Burger bargain could help food bank stock shelves 

Businesses considering a 1-cent pledge for every McDonald’s burger sold in Whistler


Whistler McDonald’s sold more than 32,000 burgers over 11 days to celebrate the store’s 11 th anniversary, but now that the ketchup has settled some people who want to use what has become an event to stimulate community action.

Whistler McDonald’s sold 32,551 burgers in the first 11 days of November, and in light of these figures there are some initiatives taking shape that could have other long-term benefits for the community.

Talk began last week when Tom Horler, the owner of the Whistler McDonald’s, sent an e-mail to some people about the "unbelievable" results of his burger campaign. Dave Davenport, a director with the Chamber of Commerce, replied with an idea that has enormous potential for helping people at what is often a difficult time of year.

Davenport said he would be endeavouring to convince the chamber and a number of businesses to contribute one cent to the Whistler food bank for every burger the Whistler McDonald’s sells during its 12th anniversary celebrations next year. The money could go to stock the food bank, which is run by the Whistler Community Services Society, and possibly help fund a permanent facility. The food bank is currently run out of an old trailer behind the Catholic Church.

Davenport hasn’t floated the idea at a Chamber of Commerce board meeting, so the idea could be stopped in its tracks or there might be a number of changes made before a plan is implemented. But the big picture behind Davenport’s idea is to get the business community to support a very popular precedent, which has pleased thousands of people, many of whom are short on money at this time of year.

"Lets take what (Horler’s) done and turn it into something broader," said Davenport. "By October of next year if we could get businesses pledging one cent for every burger that’s sold, that’d be $325 each based on this year, which is a lot of money for food and it’s kind of a fun way to do it.

"My view of the food bank and social services is that cash can be very, very helpful and I think most businesses are very supportive of the food bank and other social services," he said. "If we go to our 800 members of the Chamber, imagine what we could do just getting 10 per cent to commit."

Last year, to celebrate his 10th anniversary in business in Whistler, Horler offered McDonald’s burgers for 10 cents each for the first 10 days of November. This year the deal was upped by a penny and a day.

But McDonald’s has its critics, and in the wake of movies such as Super Size Me some people might see a food bank promotion tied to the burger chain as a conflict in values. Horler said this view was understandable, but it missed the point.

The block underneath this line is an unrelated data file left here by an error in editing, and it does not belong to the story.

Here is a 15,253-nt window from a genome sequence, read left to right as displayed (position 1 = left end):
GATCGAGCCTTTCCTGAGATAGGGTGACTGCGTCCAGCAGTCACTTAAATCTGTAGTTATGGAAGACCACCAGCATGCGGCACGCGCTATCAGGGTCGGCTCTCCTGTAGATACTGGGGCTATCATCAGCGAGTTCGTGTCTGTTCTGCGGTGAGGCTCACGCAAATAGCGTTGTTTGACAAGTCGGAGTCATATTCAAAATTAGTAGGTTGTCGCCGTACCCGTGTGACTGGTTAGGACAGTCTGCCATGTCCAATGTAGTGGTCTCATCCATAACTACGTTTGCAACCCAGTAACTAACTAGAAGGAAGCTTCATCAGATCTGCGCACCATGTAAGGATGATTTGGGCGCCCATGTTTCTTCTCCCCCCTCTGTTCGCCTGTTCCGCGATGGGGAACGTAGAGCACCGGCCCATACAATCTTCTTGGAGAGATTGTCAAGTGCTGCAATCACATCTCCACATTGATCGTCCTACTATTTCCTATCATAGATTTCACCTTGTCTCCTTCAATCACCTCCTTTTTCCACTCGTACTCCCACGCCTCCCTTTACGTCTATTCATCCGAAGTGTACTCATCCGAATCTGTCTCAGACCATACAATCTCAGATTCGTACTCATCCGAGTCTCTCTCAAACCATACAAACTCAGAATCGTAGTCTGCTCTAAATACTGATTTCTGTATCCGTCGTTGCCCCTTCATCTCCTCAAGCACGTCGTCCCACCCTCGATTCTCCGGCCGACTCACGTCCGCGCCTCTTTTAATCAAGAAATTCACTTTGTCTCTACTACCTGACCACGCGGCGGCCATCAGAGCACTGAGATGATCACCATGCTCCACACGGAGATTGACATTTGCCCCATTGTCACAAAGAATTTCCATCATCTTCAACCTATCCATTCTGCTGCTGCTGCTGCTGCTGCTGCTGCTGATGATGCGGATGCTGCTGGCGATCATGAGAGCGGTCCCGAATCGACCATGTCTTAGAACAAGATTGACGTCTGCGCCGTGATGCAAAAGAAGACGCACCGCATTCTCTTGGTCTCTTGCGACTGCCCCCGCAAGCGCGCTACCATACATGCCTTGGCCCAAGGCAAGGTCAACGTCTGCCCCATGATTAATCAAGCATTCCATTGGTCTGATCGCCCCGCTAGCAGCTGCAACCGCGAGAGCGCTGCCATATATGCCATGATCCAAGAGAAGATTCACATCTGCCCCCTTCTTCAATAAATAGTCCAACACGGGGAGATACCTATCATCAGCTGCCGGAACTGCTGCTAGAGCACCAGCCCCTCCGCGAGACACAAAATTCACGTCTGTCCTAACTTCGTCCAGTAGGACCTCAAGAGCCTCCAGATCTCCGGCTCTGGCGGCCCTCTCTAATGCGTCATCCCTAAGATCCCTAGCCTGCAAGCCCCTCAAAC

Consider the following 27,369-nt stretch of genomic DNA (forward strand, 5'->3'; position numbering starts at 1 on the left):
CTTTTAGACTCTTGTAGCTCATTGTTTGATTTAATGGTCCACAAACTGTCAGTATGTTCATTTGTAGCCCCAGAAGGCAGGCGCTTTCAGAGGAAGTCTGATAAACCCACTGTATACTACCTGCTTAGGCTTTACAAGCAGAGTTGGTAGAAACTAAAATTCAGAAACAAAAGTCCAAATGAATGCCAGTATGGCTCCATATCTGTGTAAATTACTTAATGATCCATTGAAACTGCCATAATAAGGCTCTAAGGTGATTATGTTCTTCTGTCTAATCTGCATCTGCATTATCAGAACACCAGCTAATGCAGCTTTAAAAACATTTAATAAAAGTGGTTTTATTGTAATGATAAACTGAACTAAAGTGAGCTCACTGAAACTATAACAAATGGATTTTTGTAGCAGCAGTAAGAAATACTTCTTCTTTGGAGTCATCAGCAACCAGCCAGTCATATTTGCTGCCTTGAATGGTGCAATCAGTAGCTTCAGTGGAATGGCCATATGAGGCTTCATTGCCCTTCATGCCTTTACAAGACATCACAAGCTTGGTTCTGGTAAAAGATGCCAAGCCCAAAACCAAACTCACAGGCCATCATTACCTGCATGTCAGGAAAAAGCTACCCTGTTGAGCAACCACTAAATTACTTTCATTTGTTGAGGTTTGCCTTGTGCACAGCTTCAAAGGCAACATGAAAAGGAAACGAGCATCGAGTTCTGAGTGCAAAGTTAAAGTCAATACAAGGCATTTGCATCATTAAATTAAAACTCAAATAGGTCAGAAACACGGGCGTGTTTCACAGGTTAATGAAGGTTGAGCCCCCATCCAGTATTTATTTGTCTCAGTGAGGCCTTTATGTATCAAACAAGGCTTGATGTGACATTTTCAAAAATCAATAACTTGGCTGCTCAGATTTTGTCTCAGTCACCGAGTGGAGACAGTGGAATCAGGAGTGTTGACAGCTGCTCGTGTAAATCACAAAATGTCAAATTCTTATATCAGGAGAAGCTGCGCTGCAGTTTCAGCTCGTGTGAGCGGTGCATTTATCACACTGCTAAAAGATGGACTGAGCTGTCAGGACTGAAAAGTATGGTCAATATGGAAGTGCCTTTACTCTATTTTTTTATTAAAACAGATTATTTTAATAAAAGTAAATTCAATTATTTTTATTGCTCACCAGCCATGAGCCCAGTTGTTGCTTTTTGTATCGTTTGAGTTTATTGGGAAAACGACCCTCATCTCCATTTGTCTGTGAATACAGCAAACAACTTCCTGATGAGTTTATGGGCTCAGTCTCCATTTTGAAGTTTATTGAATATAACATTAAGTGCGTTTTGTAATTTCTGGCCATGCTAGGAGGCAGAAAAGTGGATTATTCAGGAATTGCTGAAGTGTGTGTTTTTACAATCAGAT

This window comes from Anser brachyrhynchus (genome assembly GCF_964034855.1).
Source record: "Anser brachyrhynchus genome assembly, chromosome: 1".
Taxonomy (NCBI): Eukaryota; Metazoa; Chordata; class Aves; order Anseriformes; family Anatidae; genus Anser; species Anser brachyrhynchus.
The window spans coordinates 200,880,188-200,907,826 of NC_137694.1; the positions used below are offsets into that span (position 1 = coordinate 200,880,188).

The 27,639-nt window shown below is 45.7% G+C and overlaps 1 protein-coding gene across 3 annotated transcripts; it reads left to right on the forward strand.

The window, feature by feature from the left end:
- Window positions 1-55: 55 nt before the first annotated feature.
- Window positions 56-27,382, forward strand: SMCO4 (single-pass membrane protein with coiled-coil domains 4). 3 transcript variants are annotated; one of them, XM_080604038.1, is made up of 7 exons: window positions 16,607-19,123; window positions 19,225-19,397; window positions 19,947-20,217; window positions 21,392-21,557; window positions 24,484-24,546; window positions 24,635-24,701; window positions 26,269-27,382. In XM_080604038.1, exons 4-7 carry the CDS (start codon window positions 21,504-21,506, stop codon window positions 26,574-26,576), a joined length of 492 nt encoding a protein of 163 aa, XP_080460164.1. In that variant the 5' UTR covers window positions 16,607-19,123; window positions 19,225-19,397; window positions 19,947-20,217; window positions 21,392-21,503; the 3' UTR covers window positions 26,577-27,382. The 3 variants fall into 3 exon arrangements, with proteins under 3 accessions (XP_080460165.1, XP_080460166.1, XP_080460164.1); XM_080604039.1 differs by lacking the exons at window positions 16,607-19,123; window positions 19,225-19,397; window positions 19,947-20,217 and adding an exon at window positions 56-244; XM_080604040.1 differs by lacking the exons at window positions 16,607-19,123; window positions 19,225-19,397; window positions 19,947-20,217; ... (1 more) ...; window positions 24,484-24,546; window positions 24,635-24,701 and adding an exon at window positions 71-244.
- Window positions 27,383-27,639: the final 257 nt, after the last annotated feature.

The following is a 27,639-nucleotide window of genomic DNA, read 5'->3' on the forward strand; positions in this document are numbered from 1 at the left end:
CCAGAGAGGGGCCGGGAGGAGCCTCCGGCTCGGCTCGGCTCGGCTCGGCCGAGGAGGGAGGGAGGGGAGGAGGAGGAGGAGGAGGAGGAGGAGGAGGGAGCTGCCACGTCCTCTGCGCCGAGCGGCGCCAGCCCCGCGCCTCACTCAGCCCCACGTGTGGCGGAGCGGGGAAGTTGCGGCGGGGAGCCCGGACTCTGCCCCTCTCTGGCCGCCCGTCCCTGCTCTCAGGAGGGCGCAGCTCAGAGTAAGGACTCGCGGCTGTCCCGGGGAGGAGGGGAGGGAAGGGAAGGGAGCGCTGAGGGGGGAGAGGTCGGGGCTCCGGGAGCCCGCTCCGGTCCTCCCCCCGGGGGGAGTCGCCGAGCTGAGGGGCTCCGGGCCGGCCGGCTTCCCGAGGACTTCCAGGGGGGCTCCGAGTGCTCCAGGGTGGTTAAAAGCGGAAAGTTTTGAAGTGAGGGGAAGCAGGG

"I don’t feel comfortable at all with people thinking that this was just a McDonald’s promotion that gave us some extra sales, because that's not the case," said Horler. "The bigger thing is not so much our expectations, but it’s versus last year. If we sold 17,400 last year why did we sell almost 100 per cent more this year?

"Had we sold 20,000-22,000 hamburgers then we might have just been able to consider this as a nice community campaign, but 33,000 burgers was way beyond our expectations. I think there is something bigger going on here.

"This is only a little bit of the solution that McDonald’s can bring to the table and that is to provide them (the influx of seasonal workers) with an affordable alternative to Kraft Dinner."

Horler said if the business community did decide to pledge money then he would forward the food bank some of the money at the start of November, before his burger campaign started.

"I understand that not all businesses can do this kind of thing, but through

Dave’s idea now businesses could get involved. Wouldn’t it be terrific when the season comes around again and the Food Bank has an idea of how much money they will have?"

Food Bank co-ordinator Sandra McCarthy was excited when told about the concept of using the McDonald’s campaign to stock the shelves.

"Ooh wow, great, awesome, that’s really a good idea," said McCarthy. "I really hope it happens.

"And we would just love that (to get a permanent structure)."

Several business owners in Whistler have said they would also support the idea. Fiona Minton, co-owner of Ingrid’s Village Café, said the plan was a "super good idea" that should get businesses talking.

"I think there are other options, but I think it would be best if we directed the money towards the food bank rather than have discounts for food around the village," said Minton. "Because you want the food to be getting to the people who need it most and that’s what’s the food bank’s for."

Should anyone in the community want to contribute ideas or support Davenport’s plan to use McDonald’s to donate to the food bank they can contact him at 604-935-2011.

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